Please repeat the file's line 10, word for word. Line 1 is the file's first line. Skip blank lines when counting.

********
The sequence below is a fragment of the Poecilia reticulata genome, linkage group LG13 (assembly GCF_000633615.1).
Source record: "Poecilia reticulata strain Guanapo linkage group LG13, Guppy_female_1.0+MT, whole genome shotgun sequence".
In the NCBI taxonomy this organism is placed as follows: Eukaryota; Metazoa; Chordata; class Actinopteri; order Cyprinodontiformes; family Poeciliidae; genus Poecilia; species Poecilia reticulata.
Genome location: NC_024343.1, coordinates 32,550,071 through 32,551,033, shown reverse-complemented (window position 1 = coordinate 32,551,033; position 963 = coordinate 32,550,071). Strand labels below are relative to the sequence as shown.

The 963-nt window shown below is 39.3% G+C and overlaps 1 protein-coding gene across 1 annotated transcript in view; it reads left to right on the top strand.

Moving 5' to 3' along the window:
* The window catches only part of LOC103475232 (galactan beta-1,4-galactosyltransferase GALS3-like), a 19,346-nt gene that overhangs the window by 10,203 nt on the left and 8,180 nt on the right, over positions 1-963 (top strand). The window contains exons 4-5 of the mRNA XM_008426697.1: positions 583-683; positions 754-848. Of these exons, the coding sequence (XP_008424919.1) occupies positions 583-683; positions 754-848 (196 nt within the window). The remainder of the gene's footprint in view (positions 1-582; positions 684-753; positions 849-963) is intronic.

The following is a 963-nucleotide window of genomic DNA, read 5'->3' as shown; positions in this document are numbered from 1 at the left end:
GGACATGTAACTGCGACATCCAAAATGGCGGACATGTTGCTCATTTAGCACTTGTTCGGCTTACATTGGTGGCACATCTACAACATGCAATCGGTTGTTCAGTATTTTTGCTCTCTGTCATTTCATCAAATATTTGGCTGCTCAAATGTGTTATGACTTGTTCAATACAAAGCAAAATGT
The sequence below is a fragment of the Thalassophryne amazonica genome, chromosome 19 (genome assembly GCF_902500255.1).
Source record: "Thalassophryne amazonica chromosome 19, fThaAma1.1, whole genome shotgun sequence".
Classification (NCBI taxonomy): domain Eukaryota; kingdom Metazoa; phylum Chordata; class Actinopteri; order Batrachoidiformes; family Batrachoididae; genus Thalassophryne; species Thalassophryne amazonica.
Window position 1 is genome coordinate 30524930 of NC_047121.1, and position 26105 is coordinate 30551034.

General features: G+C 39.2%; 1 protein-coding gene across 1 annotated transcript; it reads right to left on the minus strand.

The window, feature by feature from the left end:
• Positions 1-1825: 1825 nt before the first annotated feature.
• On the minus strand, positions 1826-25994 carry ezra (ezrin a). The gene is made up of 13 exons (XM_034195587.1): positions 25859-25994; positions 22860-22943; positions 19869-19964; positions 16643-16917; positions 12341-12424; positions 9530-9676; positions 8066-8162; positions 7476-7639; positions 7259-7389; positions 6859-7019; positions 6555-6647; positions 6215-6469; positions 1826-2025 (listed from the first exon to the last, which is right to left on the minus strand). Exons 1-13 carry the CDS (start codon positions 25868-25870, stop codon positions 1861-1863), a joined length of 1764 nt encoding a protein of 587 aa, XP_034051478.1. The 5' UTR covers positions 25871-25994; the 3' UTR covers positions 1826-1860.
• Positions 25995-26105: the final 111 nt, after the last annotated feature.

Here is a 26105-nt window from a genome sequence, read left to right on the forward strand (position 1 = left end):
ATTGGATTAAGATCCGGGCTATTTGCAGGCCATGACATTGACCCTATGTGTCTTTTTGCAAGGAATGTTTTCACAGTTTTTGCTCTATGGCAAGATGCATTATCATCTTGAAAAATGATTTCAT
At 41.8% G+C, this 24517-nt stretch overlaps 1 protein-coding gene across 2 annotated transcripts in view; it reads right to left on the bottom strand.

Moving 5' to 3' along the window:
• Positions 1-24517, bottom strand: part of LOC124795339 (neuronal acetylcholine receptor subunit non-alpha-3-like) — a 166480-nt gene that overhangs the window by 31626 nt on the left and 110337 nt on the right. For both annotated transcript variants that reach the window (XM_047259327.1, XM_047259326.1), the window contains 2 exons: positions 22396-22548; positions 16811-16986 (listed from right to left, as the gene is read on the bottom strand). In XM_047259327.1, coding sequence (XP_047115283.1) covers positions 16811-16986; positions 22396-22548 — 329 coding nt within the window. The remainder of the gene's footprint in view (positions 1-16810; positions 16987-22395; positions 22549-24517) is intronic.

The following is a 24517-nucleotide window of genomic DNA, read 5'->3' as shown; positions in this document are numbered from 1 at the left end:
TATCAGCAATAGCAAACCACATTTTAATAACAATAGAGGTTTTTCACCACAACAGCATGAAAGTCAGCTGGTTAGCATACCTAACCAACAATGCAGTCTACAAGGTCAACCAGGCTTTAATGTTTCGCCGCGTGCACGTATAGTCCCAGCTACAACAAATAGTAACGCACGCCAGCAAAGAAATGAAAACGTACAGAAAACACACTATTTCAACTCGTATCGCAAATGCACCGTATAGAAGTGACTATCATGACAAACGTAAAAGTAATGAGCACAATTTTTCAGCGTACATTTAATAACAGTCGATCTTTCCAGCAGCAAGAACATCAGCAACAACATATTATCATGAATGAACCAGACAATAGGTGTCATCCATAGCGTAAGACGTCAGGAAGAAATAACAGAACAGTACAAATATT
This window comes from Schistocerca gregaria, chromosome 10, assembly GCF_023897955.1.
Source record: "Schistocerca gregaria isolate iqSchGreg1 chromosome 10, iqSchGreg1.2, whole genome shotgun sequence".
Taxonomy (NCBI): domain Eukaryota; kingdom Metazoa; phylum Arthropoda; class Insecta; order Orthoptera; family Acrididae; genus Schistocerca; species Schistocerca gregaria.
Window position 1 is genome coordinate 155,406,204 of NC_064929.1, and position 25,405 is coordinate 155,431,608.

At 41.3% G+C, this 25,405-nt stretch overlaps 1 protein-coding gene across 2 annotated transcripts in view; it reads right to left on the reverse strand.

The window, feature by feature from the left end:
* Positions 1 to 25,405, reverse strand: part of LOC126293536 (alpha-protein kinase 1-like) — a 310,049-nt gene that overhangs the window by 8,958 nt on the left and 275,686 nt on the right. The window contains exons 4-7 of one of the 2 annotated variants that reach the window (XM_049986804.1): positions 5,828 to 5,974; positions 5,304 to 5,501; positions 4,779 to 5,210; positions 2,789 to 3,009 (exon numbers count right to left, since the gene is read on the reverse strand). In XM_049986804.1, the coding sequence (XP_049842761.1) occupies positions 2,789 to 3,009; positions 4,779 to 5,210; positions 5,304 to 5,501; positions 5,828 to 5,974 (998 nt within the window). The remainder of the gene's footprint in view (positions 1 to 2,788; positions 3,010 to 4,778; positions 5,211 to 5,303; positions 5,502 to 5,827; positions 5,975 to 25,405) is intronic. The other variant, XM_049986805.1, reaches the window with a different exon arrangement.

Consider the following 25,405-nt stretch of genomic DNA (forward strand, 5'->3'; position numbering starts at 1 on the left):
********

The sequence below is a fragment of the Thalassophryne amazonica genome, chromosome 19 (genome assembly GCF_902500255.1).